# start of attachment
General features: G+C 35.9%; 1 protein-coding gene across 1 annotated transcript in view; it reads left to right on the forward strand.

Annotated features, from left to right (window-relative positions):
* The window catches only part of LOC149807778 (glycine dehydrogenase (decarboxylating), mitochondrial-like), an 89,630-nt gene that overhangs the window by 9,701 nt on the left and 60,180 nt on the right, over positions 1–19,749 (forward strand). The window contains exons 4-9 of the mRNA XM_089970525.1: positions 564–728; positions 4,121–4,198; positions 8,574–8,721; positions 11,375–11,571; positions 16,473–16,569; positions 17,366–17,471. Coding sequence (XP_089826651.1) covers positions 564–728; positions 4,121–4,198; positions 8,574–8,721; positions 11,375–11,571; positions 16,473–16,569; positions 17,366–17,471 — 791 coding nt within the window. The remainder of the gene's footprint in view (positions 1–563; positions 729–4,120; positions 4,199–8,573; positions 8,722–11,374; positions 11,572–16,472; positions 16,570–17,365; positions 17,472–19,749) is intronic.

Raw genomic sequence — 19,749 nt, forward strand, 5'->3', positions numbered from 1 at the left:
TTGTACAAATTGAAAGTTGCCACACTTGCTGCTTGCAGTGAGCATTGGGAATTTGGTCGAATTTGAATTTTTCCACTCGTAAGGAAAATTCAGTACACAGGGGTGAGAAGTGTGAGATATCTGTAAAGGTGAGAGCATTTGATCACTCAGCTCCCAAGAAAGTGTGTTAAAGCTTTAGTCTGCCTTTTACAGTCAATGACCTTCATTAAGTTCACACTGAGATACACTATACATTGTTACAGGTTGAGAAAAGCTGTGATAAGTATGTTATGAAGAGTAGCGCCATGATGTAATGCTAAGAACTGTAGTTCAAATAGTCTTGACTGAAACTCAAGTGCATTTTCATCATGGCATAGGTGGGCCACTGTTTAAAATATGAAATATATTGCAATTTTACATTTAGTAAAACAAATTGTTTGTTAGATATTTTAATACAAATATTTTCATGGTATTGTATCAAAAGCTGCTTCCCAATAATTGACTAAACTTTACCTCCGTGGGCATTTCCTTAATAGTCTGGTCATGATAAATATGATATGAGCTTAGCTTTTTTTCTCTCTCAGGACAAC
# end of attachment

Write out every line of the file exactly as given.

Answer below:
General features: G+C 35.9%; 1 protein-coding gene across 1 annotated transcript in view; it reads left to right on the forward strand.

Annotated features, from left to right (window-relative positions):
* The window catches only part of LOC149807778 (glycine dehydrogenase (decarboxylating), mitochondrial-like), an 89,630-nt gene that overhangs the window by 9,701 nt on the left and 60,180 nt on the right, over positions 1–19,749 (forward strand). The window contains exons 4-9 of the mRNA XM_089970525.1: positions 564–728; positions 4,121–4,198; positions 8,574–8,721; positions 11,375–11,571; positions 16,473–16,569; positions 17,366–17,471. Coding sequence (XP_089826651.1) covers positions 564–728; positions 4,121–4,198; positions 8,574–8,721; positions 11,375–11,571; positions 16,473–16,569; positions 17,366–17,471 — 791 coding nt within the window. The remainder of the gene's footprint in view (positions 1–563; positions 729–4,120; positions 4,199–8,573; positions 8,722–11,374; positions 11,572–16,472; positions 16,570–17,365; positions 17,472–19,749) is intronic.

Raw genomic sequence — 19,749 nt, forward strand, 5'->3', positions numbered from 1 at the left:
TTGTACAAATTGAAAGTTGCCACACTTGCTGCTTGCAGTGAGCATTGGGAATTTGGTCGAATTTGAATTTTTCCACTCGTAAGGAAAATTCAGTACACAGGGGTGAGAAGTGTGAGATATCTGTAAAGGTGAGAGCATTTGATCACTCAGCTCCCAAGAAAGTGTGTTAAAGCTTTAGTCTGCCTTTTACAGTCAATGACCTTCATTAAGTTCACACTGAGATACACTATACATTGTTACAGGTTGAGAAAAGCTGTGATAAGTATGTTATGAAGAGTAGCGCCATGATGTAATGCTAAGAACTGTAGTTCAAATAGTCTTGACTGAAACTCAAGTGCATTTTCATCATGGCATAGGTGGGCCACTGTTTAAAATATGAAATATATTGCAATTTTACATTTAGTAAAACAAATTGTTTGTTAGATATTTTAATACAAATATTTTCATGGTATTGTATCAAAAGCTGCTTCCCAATAATTGACTAAACTTTACCTCCGTGGGCATTTCCTTAATAGTCTGGTCATGATAAATATGATATGAGCTTAGCTTTTTTTCTCTCTCAGGACAAC